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Quentin Batalillon

General News 2024

NFL ordered to pay billions in antitrust ‘Sunday Ticket’ lawsuit

A ruling has now been reached in the antitrust lawsuit against the NFL, stating that the league knowingly fixed the prices for the “Sunday Ticket,” making it a premium price to prevent fans from purchasing it. The complaint states that the league attempted to maintain ratings for games broadcast on CBS and Fox, resulting in higher prices for the “Sunday Ticket.”

Read more: Massive NFL lawsuit could drastically change how we watch games

According to Meghann Cuniff, “the jury answered ‘yes’ to all questions of liability, including that @DIRECTV knowingly participated in the price-fixing with @NFL on Sunday Ticket.”

As a result of this ruling, the NFL will have to pay billions of dollars in damages to the commercial and residential classes that purchased the “Sunday Ticket.”

Cuniff states: “Jury in Sunday Ticket antitrust trial orders NFL to pay $96 million in damages to commercial class and $4 BILLION in damages to residential class.”

But according to Pro Football Network, those numbers add up to a total of $12 billion under antitrust law.

NFL Sunday Ticket Event
LOS ANGELES, CA – JULY 17: A general view of the atmosphere at DIRECTV CELEBRATES 25TH SEASON of NFL SUNDAY TICKET at Nomad Hotel Los Angeles on July 17, 2018 in Los Angeles, California. The NFL…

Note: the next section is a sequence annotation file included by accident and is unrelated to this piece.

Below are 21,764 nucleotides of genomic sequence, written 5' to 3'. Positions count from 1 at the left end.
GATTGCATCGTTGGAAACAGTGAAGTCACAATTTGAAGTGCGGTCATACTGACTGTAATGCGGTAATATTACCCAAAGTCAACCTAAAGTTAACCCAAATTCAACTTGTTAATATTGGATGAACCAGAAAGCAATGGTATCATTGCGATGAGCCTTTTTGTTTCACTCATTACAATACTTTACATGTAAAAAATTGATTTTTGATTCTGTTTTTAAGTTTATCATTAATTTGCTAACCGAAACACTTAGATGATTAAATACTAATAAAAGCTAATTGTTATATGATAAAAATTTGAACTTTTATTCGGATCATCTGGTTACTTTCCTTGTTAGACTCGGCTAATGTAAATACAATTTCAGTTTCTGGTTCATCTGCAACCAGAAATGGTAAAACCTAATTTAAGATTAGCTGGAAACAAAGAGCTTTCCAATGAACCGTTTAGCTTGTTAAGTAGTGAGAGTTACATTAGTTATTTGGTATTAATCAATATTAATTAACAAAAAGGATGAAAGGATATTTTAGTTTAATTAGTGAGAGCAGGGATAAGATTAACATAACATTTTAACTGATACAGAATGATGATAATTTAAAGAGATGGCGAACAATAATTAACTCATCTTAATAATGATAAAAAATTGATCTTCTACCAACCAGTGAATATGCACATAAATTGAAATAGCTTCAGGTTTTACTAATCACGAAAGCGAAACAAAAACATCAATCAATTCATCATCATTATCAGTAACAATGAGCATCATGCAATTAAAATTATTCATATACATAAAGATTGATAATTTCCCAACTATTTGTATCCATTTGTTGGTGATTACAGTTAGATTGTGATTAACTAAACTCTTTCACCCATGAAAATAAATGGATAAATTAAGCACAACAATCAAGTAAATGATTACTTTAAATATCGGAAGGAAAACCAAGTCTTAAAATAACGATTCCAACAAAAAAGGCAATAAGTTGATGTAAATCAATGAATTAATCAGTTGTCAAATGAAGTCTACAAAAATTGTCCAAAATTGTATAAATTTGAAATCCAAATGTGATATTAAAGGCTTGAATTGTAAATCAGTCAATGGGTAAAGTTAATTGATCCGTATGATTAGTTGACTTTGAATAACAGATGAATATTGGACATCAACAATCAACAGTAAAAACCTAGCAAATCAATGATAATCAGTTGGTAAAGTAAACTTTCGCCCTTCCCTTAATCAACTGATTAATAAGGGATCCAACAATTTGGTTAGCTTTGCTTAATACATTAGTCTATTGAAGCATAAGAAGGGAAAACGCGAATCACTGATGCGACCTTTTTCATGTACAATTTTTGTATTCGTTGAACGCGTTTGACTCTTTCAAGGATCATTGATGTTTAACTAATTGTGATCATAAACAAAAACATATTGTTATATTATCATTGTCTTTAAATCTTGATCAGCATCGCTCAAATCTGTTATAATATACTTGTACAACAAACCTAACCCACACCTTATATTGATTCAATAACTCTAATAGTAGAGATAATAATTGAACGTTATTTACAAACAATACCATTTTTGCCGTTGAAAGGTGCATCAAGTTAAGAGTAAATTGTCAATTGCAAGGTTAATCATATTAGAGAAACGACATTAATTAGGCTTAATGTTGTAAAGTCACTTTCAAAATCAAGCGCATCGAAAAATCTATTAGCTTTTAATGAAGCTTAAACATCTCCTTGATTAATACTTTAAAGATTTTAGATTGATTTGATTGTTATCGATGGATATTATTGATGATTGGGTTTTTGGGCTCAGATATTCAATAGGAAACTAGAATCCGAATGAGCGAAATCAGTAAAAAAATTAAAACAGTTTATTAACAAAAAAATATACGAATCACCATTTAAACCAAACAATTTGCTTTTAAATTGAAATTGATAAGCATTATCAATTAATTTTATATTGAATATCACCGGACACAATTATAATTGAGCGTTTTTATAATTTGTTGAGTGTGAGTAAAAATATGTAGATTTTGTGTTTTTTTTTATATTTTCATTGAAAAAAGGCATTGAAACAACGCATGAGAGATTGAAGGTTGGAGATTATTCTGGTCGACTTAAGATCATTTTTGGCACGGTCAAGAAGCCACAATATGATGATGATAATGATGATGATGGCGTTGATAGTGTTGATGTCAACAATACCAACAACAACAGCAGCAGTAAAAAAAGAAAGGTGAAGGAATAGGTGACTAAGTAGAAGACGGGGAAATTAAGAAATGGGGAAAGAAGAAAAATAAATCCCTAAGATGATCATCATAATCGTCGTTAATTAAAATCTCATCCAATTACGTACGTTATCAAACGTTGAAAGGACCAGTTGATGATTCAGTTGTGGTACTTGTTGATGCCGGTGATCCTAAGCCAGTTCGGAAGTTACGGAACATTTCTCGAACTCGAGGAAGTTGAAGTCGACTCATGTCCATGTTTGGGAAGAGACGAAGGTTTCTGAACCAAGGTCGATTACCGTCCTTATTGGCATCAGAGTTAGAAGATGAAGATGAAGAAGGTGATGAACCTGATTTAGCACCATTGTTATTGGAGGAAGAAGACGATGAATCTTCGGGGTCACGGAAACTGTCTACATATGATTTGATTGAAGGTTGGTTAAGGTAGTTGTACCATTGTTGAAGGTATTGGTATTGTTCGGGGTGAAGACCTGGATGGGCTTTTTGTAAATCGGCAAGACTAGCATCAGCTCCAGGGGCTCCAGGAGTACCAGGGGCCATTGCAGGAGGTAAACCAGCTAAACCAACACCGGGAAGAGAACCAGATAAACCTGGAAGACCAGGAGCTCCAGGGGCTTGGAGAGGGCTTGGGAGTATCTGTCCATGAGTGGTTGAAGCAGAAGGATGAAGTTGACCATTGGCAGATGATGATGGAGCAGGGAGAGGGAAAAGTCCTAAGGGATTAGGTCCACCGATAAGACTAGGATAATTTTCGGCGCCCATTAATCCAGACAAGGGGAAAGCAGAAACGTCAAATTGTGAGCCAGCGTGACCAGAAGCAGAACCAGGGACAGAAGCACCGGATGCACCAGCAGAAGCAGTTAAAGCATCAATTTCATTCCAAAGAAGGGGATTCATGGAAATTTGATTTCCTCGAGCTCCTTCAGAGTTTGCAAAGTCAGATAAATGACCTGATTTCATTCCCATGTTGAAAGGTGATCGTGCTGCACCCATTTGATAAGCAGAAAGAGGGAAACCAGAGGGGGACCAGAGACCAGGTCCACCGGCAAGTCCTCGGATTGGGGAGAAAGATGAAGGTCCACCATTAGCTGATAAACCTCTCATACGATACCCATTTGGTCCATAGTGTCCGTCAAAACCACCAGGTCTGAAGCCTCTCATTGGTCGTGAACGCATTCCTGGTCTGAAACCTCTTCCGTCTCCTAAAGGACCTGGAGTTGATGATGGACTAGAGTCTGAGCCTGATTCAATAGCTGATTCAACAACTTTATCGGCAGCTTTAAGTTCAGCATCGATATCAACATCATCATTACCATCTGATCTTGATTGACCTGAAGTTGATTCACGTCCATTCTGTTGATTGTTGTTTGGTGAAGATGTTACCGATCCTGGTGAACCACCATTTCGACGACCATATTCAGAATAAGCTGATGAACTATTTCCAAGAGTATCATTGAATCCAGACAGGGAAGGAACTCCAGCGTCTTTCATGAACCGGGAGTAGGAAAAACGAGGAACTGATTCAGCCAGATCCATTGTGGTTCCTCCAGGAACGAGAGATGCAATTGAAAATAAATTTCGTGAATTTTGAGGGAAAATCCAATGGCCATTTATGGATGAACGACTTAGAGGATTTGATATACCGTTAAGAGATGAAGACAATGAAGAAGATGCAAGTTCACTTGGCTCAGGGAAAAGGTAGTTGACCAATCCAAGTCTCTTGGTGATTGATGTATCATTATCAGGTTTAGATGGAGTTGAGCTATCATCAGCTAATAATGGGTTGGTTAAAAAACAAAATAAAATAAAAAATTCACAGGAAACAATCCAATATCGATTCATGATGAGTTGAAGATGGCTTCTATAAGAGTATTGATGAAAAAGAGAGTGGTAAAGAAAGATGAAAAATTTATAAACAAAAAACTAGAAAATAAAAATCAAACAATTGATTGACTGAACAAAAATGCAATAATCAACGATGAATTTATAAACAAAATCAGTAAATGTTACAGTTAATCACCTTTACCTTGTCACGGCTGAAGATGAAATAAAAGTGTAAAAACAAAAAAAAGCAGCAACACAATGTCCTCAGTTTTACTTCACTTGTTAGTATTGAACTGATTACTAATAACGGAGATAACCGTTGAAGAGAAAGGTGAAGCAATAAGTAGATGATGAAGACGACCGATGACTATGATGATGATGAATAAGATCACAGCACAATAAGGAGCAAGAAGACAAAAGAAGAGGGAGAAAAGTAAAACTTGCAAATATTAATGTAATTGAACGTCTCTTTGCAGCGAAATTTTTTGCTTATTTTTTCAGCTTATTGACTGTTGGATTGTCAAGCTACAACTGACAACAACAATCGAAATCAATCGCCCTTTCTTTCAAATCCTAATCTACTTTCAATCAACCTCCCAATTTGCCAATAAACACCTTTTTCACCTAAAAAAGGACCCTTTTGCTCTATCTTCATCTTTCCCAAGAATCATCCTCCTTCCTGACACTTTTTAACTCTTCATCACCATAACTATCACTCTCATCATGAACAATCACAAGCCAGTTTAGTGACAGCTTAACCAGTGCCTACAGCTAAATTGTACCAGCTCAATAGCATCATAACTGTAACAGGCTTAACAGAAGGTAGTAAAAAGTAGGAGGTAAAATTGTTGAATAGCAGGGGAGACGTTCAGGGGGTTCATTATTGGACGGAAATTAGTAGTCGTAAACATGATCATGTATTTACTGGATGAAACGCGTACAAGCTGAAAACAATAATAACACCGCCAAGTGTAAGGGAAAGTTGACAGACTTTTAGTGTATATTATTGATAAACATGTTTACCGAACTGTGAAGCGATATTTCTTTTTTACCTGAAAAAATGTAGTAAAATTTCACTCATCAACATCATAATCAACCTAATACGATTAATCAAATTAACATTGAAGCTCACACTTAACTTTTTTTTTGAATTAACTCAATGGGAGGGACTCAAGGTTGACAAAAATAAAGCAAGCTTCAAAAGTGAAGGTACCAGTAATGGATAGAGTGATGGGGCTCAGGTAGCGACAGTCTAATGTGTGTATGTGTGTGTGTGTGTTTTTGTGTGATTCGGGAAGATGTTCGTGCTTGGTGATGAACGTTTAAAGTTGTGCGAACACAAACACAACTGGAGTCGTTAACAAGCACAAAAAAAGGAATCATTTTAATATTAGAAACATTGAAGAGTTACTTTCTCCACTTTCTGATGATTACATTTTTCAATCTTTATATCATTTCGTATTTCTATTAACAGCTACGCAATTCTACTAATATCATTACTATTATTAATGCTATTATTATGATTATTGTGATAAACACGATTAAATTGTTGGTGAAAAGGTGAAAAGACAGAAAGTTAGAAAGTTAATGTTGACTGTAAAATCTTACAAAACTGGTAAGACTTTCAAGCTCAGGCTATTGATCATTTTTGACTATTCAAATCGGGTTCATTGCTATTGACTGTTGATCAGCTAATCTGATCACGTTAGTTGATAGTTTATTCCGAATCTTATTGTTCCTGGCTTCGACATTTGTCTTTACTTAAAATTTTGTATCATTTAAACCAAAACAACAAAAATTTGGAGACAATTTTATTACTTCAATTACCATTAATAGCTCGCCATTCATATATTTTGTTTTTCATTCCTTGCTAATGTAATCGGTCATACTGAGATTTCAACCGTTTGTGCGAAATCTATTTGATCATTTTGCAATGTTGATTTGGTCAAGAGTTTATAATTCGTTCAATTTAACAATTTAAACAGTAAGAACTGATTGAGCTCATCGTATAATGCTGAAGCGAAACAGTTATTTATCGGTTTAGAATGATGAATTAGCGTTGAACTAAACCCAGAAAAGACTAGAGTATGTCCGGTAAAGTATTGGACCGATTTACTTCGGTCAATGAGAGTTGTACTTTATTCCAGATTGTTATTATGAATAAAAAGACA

Stefanie Keenan/Getty Images for NFL SUNDAY TICKET on DIRECTV

The lawsuit originally began in 2015, when a San Francisco, California bar called Mucky Duck filed a lawsuit against the NFL and “Sunday Ticket” over inflated prices.

According to details of the lawsuit from Yahoo Sports, “The class-action lawsuit, which represents nearly 2.5 million customers, including individuals and bar owners, alleges that the NFL violated antitrust laws that restrict competition in an effort to protect its lucrative deals with Fox and CBS for Sunday afternoon games. It seeks $7.1 billion in damages, which could be tripled to more than $21 billion.”

The NFL did everything it could to see the lawsuit through. They even brought in league commissioner Roger Goodell and Dallas Cowboys owner Jerry Jones to testify on behalf of the league.

“I think we’ve been very clear … that this was a premium product. And not just in terms of price, but in terms of the quality of the product itself,” Goodell testified.

The problem with this premium price is that other streaming services like AppleTV and ESPN offered a more reasonable deal to show individual teams on “Sunday Ticket” for around $70 per season. Instead of making the price affordable for more customers, DirectTV reportedly kept the price high.

Although the NFL lost this historic case, the league plans to appeal the decision.

According to the statement, “We are disappointed with the jury’s verdict today in the NFL Sunday Ticket class action lawsuit,” the league said in a statement. “We will certainly appeal this decision as we believe the class action claims in this case are without merit and without merit. We thank the jury for their time and service and for Judge Gutierrez’s guidance and oversight during the trial.”

Should the NFL also lose appeal, it would dramatically change the way games are viewed in the United States. Rival streamers could also potentially offer the “Sunday Ticket” at a much lower price, like the $70 option discussed by ESPN.

The ‘Sunday Ticket’ is currently only available on YouTubeTV, but that may change in the coming months.